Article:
An eye opening account of how the hidden rise of personalization on the Internet is controlling and limiting the information we consumeIn December 2009 Google began customizing its search results for each user Instead of giving you the most broadly popular result Google now tries to predict what you are most likely to click on According to MoveOnorg board president Eli Pariser Google's change in policy is symptomatic of the most significant shift to take place on the Web in recent years the rise of personalization In this groundbreaking investigation of the new hidden Web Pariser uncovers how this growing trend threatens to control how we consume and share information as a society and reveals what we can do about itThough the phenomenon has gone largel I read this book because it’s very well known because he gave a famous talk about this at a recent TED conference and because I work and do research on how people think about the information they get from the internet In the end Pariser and I both think about these things a great deal—he worries deeply and writes a book that has essentially one complaint in it His complaint? Internet companies provide personalization services that distortaffectlimit what you can see and it’s hard to know what’s NOT being shown to youHe’s right in some ways and even I worry about this But the book feels to me like a collection of essay fragments that’s been amplified to book lengthHere’s my outline of his book chapter by chapter You can see there are a number of repeated themes but not a book length argument that’s developed 1 The race for relevance personalizing software agents and personalized results are bad Why? Results might be manipulated there’s a bigger problem with companies you don’t know collecting data about you eg Acxiom2 User is the content user behavioral data what you click on what you read is being collected this info is used to drive personalized views of your internet experience this causes the reading audience to split into many smaller camps crowd decisions about what’s good is NOT very smart dull and boring topics get filtered out how will the important stuff get covered? 3 Adderall Society confirmation bias exists if you live in an info bubble isn’t everything you see confirmation? filter bubble eliminates all variant views this gives you a very biased view of the world it gives you focus which is good but it’s like someone taking Adderall implicitly bad 4 The You Loop there is an identity problem—behavior tracking doesn’t always give a rich model of you as a conseuence info is filtered for you and tends to lock in on one particular model of you5 The public is irrelevant surprise The news is manipulated the cloud is run by a small number of companies outreach eg in political campaigns is limited to those who can be influenced 6 Hello World programming is important; you need to understand how algorithms work internet use is voluntary except when you need to compete against people who use it then you're sort of pushed into it for competitive reasons 7 What you want whether you want it or not advertisers are really good at figuring how to get past your defenses 8 Escape from the city of the ghettos some ideas about ways to get around the filter bubble It’s irksome that the book is fundamentally a fairly haphazard collection of mini essays on a small number of topics that don’t make strong arguments The book has section titles like “The robot with Gaydar” and then never says anything about “Gaydar” in the section What should the reader take away from that? What about a chapter like “The Adderall Society” where the argument is a guilt by association He argues that increased focus on a task such as might be provided by a filtering mechanism is a bad thing because drugs like Adderall help some people do that Really? That’s his argument?? Or that Google’s image recognition technology is slammed because Google did NOT launch it He seems worried that such technology exists at all but drags Google into it not because they use it but that it might be possible I also have to object to his style of writing Page 201 “Google Research has captured most of the scholarly articles in the world” Did he really mean “captured” in the sense of “to take control over”? Google Scholar not Google Research provides links to much of the world’s scholarly research literature but that literature isn’t even stored on Google servers—the service is to provide an easily searchable index that gives links to the documents They’re not “captured” in any senseBut this is the way the entire book is written the language is negatively nuanced to make you feel that you’re being given an inside scoop on the evils of information filtering If you take a step back you realize that Pariser is fundamentally interested in how political ideas get munched in the filtering and personalization software He’s worried and in this I agree with him that important stuff—laws policy regulationsall that boring but deeply important political content—will be left out in a consumer interest driven information world Pariser is longing for the days when a really great editor would pick and choose what you really need to know and put it on the front page for your edification He seems to have forgotten all of the yellow journalism that preceeded the golden age of “objective” journalism and has an optimistic view that before automated information filtering and content tailoring we somehow could all easily detect sources of bias and we lived a life of pure objectivity and knowledge That is of course nonsense Everyone has always lived in a highly mediated world Libraries which we tend to think of as ultimately open and bias free information sources have ALWAYS been highly curated selectively choosing what gets included in their stacks and offerings Newspapers ALWAYS have had a political bias sometimes evident sometimes not Compare France’s Le Monde with the New York Times or with the Dallas Morning News or with the LA Times and you’ll see four very different takes on the world Pariser longs for the day when we all read the same canon of literature and daily news But note the fundamental contradiction—he worries that we’re all being pulled into separate information cells that are re confirming our beliefs and diverse in the extreme but at the same time he wants us to live in HIS filter bubble where the important that is important to him information is force fed to us whether we want it or not Is this an important book? Probably if only because it has surfaced some important issues We DO need to be aware of the filtering that is being baked into all of our information services But this has forever been thus his book reminds us that we need to take this filtering seriously especially now that the filtering is constantly changing In the end I actually agree with his recommendations that we become aware of the filters and that we take conscious action to not be simple passive consumers of everything that is wafted our way I just wish he’d written a organized argument about it and been less rhetorically inflamed by the whole thing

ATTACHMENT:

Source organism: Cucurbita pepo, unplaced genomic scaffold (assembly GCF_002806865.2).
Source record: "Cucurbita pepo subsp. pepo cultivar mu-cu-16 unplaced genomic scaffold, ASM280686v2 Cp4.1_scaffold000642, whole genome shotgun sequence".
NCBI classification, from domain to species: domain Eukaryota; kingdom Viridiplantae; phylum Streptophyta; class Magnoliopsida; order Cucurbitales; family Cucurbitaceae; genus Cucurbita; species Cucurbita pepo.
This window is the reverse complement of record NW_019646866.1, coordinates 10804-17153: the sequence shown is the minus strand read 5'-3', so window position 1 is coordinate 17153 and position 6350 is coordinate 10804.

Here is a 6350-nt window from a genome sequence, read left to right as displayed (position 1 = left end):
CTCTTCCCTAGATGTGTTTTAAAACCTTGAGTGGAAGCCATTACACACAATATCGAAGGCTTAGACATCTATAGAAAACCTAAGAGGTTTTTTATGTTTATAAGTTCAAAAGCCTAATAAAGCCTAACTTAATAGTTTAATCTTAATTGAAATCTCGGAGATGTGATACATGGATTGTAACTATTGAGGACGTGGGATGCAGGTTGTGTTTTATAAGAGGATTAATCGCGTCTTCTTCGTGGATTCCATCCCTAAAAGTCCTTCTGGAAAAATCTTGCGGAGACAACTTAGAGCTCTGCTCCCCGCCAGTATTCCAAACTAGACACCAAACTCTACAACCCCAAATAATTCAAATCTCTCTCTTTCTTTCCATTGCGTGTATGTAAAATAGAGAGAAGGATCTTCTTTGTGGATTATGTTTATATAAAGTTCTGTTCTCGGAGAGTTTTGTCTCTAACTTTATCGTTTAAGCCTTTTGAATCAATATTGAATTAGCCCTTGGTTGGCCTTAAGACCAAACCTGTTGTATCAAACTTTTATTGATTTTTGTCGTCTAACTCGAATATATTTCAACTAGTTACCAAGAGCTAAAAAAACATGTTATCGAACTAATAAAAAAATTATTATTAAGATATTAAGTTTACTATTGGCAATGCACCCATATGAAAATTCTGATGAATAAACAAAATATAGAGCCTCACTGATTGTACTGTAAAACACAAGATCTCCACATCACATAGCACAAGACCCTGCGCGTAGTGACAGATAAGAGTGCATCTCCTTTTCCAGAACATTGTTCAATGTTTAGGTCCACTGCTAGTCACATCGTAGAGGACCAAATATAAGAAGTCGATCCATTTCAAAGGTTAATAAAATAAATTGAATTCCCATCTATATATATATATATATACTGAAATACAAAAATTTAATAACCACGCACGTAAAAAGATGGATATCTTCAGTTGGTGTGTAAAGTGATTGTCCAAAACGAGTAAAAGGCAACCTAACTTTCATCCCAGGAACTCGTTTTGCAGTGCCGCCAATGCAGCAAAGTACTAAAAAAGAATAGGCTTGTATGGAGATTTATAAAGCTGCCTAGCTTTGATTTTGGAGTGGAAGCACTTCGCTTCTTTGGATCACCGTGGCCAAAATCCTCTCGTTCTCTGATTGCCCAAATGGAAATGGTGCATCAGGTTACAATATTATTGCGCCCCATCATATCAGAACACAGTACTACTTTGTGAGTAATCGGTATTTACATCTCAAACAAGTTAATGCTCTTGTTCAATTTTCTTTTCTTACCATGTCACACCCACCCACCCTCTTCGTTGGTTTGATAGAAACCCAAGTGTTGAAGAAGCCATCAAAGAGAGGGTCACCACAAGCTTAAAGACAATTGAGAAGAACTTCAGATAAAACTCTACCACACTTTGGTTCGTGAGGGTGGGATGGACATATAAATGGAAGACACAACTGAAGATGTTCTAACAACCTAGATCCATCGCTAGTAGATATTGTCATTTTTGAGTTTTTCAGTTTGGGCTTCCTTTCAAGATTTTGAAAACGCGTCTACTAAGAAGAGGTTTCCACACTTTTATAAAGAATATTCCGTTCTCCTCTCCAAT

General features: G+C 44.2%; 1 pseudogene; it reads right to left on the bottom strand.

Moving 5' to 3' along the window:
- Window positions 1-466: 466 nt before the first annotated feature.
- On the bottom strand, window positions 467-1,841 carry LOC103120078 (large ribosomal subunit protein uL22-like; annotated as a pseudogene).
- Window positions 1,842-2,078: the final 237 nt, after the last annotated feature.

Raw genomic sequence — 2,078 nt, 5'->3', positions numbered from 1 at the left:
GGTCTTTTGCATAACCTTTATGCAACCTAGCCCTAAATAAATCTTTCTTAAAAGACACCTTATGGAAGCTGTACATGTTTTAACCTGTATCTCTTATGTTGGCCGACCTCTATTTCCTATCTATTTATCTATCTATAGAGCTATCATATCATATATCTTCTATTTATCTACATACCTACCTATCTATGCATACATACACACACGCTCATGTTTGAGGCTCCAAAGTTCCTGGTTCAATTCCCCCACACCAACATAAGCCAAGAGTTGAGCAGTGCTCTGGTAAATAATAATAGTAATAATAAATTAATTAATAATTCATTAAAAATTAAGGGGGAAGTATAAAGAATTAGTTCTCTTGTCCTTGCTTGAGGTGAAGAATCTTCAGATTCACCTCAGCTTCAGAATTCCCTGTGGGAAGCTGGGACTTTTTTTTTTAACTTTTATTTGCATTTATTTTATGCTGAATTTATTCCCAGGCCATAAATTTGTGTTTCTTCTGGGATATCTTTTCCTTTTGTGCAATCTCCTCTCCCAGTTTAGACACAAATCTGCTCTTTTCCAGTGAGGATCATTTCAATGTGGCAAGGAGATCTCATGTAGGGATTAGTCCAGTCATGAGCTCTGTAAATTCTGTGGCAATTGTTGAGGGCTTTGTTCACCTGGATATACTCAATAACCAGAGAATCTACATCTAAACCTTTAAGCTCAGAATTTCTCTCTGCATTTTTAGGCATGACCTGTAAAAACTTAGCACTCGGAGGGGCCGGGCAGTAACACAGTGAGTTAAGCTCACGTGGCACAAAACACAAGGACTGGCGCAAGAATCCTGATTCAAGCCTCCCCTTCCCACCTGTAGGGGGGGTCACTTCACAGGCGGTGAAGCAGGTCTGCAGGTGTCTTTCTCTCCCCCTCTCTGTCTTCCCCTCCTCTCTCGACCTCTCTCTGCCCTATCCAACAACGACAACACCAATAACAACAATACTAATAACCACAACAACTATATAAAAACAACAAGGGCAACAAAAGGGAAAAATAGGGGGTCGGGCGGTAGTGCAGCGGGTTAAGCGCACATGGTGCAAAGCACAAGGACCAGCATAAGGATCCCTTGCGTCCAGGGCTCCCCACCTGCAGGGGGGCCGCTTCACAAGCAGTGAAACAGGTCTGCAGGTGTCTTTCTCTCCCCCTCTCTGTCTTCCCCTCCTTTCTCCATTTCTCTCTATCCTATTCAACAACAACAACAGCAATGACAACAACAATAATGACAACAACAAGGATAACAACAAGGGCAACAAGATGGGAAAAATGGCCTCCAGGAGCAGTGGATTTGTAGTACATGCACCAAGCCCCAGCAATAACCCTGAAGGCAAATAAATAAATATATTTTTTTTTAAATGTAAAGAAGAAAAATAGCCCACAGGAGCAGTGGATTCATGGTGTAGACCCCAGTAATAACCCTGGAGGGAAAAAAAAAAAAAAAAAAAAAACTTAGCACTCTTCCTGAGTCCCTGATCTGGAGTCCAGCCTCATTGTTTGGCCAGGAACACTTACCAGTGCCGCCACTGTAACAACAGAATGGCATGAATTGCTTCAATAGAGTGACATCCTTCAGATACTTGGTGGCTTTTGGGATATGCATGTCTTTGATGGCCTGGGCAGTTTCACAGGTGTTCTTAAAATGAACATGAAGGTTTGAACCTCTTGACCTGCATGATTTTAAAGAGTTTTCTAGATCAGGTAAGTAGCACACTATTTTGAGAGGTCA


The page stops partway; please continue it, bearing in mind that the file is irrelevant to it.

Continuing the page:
EPUB ☆ The Filter Bubble What the Internet is Hiding From You ó Eli Pariser

The Filter Bubble What the Internet is Hiding From YouY undetected until now personalized filters are sweeping the Web creating individual universes of information for each of us Facebook the primary news source for an increasing number of Americans prioritizes the links it believes will appeal to you so that if you are a liberal you can expect to see only progressive links Even an old media bastion like The Washington Post devotes the top of its home page to a news feed with the links your Facebook friends are sharing Behind the scenes a burgeoning industry of data companies is tracking your personal information to sell to advertisers from your political leanings to the color you painted your living room to the hiking boots you just browsed on ZapposIn a personalized world we will increasingly be typed a It's ironic how I became aware of this book and read it given the topic of filtering and personalization I found this book serendipitously I was in the public library waiting for a workstation to open up I was standing at the beginning of the non fiction book section This book has Dewey decimal number 004678 right at eye level where I happened to be standing idly waiting Oh I thought This looks interesting I flipped though it and decided to check it out and read it Just what the author says will NOT happen in the future when every aspect of our lives is filtered and personalized for itIt's ironic even further as I discovered that the author is or was the board president of MoveOnorg therefore has a political view very different from my own Well I thought this book isn't about politics so I'll invest the time and see what he has to say I was rewarded for that time A few incidental references excepted the author Eli Pariser treated his subject in a very even handed and thoughtful wayAt first I took you in the subtitle of the book What the Internet Is Hiding from You to mean the collective you in other words all of us But no he means each person's online displays are different from those of everyone else therefore preempting what some other people would seeIn a nutshell and I don't really think this is a spoiler even as of 2 years ago when this was written personalization is ubiuitous than you might think and the ramifications are far widespread Pariser poses interesting uestions including how can we have a national culture when we no longer have common experiences common information and common frames of reference?It's kind of interesting at the end of the book the author doesn't really have any prescriptions to fix the problem or deal with it He talks about a few things he thinks won't work like the national Do Not Track registry And he suggests generic things like contacting your Congressman to express your concern about the issue To be fair I don't expect every author to know how to remedy problems that they write about but it did make the book a little anti climacticThis book shares a flaw with most other sourced non fiction books today The author makes use of end notes instead of footnotes I'd rather see the source of the information on the page on which it appears rather than at the end of the book with no visual indication in the text that a note even exists at that point